Arthroscopic Femoral Neck Osteoplasty in Slipped Capital Femoral Epiphysis Austin Chen, M.D., Ari Youderian, M.D., Summer Watkins, A.P.N., and Prasad Gourineni, M.D.
Purpose: To investigate the outcomes of arthroscopic femoral neck osteoplasty in patients with slipped capital femoral epiphysis (SCFE)erelated impingement. Methods: We retrospectively reviewed 37 consecutive patients (40 hips; 19 male and 18 female patients; age range, 10 to 19 years) with SCFE who underwent hip arthroscopy for femoral neck osteoplasty over a 4-year period. Six hips were excluded because of the severity of the slip or conversion to an open procedure. The preoperative and postoperative slip angle, alpha angle, and internal rotation in ﬂexion were compared. Patients were evaluated for pain, functional limitations, and obligatory external rotation deformity (OERD) at each followup visit. The mean follow-up period was 22 months (range, 12 to 56 months). Results: We analyzed the results of 34 hips. Adequate distraction could not be obtained initially in 7 hips. The labral and acetabular cartilage damage appeared to be from crushing and abrasion from the bony prominence of the neck. The goals of complete pain relief and correction of OERD were achieved in 88% of the hips. OERD and pain persisted in 2 hips, and 2 patients had residual pain despite good motion. There was a statistically signiﬁcant improvement in alpha angle (from 88.22 and 56.91 , P < .0001) and internal rotation in ﬂexion (from 21.53 to 10.28 , P < .0001) with intervention. Conclusions: Arthroscopic femoral neck osteoplasty is effective in decreasing pain, the alpha angle, and OERD in mild to moderate SCFE. Morbid obesity, scarring from previous surgery, and the presence of screws in the anterior neck presented challenges to the arthroscopic technique. Level of Evidence: Level IV, therapeutic case series.
lipped capital femoral epiphysis (SCFE) is the most common adolescent hip disorder.1 Typically, the deformity is caused by posteromedial displacement of the epiphysis with subsequent loss of anterior femoral neck concavity.2,3 Early stabilization of SCFEs with in situ screw ﬁxation has become the standard to prevent slip progression and encourage physeal closure.1 Stabilizing the slip, however, does not address the residual deformity. The natural history of SCFE deformity is controversial. One long-term study suggested that most hips did well, with an increasing risk of arthritis with more severe deformities.4 Other studies and our personal
From the Department of Orthopaedic Surgery, University of Illinois Medical Center (A.C.), Chicago; Illinois Bone & Joint Institute (A.Y.), Morton Grove; and Division of Pediatric Orthopaedics, Advocate Children’s Hospital (S.W., P.G.), Oak Lawn, Illinois, U.S.A. The authors report that they have no conﬂicts of interest in the authorship and publication of this article. Received September 21, 2013; accepted May 19, 2014. Address correspondence to Prasad Gourineni, MD., 3420 Adams Road, Oak Brook, Illinois 60523m, U.S.A. E-mail: [email protected]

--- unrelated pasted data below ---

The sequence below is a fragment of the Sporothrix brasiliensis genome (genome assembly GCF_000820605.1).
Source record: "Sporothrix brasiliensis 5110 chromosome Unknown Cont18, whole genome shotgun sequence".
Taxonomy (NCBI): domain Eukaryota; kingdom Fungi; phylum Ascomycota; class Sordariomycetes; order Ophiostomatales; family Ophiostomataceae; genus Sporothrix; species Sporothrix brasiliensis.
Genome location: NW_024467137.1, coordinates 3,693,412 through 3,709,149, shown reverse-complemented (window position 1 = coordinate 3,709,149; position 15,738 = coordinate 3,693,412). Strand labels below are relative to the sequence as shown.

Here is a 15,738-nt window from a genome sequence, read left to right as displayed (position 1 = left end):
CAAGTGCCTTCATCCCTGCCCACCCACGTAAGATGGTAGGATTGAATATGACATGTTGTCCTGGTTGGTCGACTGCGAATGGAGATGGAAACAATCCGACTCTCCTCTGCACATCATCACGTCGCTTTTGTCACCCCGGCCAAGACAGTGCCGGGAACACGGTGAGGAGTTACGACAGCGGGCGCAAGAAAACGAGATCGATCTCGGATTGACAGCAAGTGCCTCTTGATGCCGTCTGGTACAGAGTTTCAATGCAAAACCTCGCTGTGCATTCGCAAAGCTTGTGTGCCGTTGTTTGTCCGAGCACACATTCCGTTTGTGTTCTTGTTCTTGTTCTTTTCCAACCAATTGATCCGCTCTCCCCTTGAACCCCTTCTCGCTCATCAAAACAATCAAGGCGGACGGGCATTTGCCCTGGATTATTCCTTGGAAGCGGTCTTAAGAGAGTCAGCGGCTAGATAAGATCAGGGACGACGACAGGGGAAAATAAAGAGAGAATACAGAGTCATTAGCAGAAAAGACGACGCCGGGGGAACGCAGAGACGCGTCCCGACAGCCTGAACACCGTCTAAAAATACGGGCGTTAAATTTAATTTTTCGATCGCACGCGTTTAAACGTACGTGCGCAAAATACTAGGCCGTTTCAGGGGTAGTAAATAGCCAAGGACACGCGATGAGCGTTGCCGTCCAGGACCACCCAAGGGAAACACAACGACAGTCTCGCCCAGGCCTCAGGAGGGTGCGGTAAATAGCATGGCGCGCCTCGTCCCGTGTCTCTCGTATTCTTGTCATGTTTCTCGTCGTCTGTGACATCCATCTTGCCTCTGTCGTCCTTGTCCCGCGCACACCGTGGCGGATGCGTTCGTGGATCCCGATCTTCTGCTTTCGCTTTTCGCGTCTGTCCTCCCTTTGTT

Ó 2014 by the Arthroscopy Association of North America 0749-8063/13688/$36.00 http://dx.doi.org/10.1016/j.arthro.2014.05.024
experience have shown that early joint damage occurs even with milder slips.2,5,6 This damage is believed to be from cam-type femoroacetabular impingement (FAI). The prominent anterior femoral neck impinges on the acetabular labrum and damages the articular cartilage, causing pain and limiting range of motion.2,3,5-7 The prominence of the anterior aspect of the femoral neck is known to remodel after stabilization of the epiphysis; however, the retroverted position of the femoral head does not correct after physeal closure with in situ ﬁxation.8 Thus the remodeling of the anterior neck prominence occurs at the cost of joint integrity as this prominence impinges against the labrum and articular cartilage, potentially damaging these structures.2,3 Although accurate correction of the deformity requires an osteotomy of the proximal femur to realign the head on the shaft, simple contouring of the neck (osteoplasty) to re-create the anterior head-neck concavity hypothetically could relieve impingement in mild to moderate slips. Femoral neck osteoplasty was performed through an anterior approach by Herndon et al.9 in 1963. Osteoplasty also can be performed through an open surgical dislocation approach.10 Arthroscopic osteoplasty for SCFE-related impingement was reported in a small case series with good results.11
Arthroscopy: The Journal of Arthroscopic and Related Surgery, Vol 30, No 10 (October), 2014: pp 1229-1234
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The upper limit of the deformity that can be addressed with osteoplasty alone depends on the amount of neck that would remain after the osteoplasty. Ganz and colleagues11 suggested that hips with a slip angle of 30 or less are amenable to osteoplasty alone. A cadaveric study suggested that removal of more than 30% of the femoral neck could compromise the mechanical strength of the neck.12 However, this observation may not be valid in the SCFE because the femoral neck shows extensive callus formation in the posterior and inferior aspects and the neck is further reinforced with the in situ screw placement. The purpose of our study was to investigate the outcomes of arthroscopic femoral neck osteoplasty in patients with SCFE-related impingement. We hypothesized that arthroscopic treatment of SCFE-related impingement would be safe and reliable in decreasing pain and improving motion.